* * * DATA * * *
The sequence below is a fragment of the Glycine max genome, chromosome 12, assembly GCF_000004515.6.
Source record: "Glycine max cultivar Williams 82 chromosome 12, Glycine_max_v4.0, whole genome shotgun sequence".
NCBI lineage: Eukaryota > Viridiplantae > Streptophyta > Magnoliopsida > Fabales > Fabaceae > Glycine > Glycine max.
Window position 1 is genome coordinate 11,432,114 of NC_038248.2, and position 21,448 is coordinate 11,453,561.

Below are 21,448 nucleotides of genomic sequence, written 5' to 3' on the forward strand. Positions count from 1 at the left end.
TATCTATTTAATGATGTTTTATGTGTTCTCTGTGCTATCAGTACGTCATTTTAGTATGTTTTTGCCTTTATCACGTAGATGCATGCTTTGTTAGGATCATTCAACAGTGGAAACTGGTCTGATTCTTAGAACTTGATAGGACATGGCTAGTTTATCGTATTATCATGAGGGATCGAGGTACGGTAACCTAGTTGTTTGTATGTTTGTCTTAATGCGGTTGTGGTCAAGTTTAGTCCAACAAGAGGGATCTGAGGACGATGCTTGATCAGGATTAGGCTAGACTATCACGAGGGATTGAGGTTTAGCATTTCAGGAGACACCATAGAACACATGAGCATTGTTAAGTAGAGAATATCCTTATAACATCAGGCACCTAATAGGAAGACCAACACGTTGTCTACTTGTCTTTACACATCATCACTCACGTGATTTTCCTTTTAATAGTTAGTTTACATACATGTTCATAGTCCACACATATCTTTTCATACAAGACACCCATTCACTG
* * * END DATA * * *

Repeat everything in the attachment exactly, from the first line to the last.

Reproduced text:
The sequence below is a fragment of the Glycine max genome, chromosome 12, assembly GCF_000004515.6.
Source record: "Glycine max cultivar Williams 82 chromosome 12, Glycine_max_v4.0, whole genome shotgun sequence".
NCBI lineage: Eukaryota > Viridiplantae > Streptophyta > Magnoliopsida > Fabales > Fabaceae > Glycine > Glycine max.
Window position 1 is genome coordinate 11,432,114 of NC_038248.2, and position 21,448 is coordinate 11,453,561.

Below are 21,448 nucleotides of genomic sequence, written 5' to 3' on the forward strand. Positions count from 1 at the left end.
TATCTATTTAATGATGTTTTATGTGTTCTCTGTGCTATCAGTACGTCATTTTAGTATGTTTTTGCCTTTATCACGTAGATGCATGCTTTGTTAGGATCATTCAACAGTGGAAACTGGTCTGATTCTTAGAACTTGATAGGACATGGCTAGTTTATCGTATTATCATGAGGGATCGAGGTACGGTAACCTAGTTGTTTGTATGTTTGTCTTAATGCGGTTGTGGTCAAGTTTAGTCCAACAAGAGGGATCTGAGGACGATGCTTGATCAGGATTAGGCTAGACTATCACGAGGGATTGAGGTTTAGCATTTCAGGAGACACCATAGAACACATGAGCATTGTTAAGTAGAGAATATCCTTATAACATCAGGCACCTAATAGGAAGACCAACACGTTGTCTACTTGTCTTTACACATCATCACTCACGTGATTTTCCTTTTAATAGTTAGTTTACATACATGTTCATAGTCCACACATATCTTTTCATACAAGACACCCATTCACTG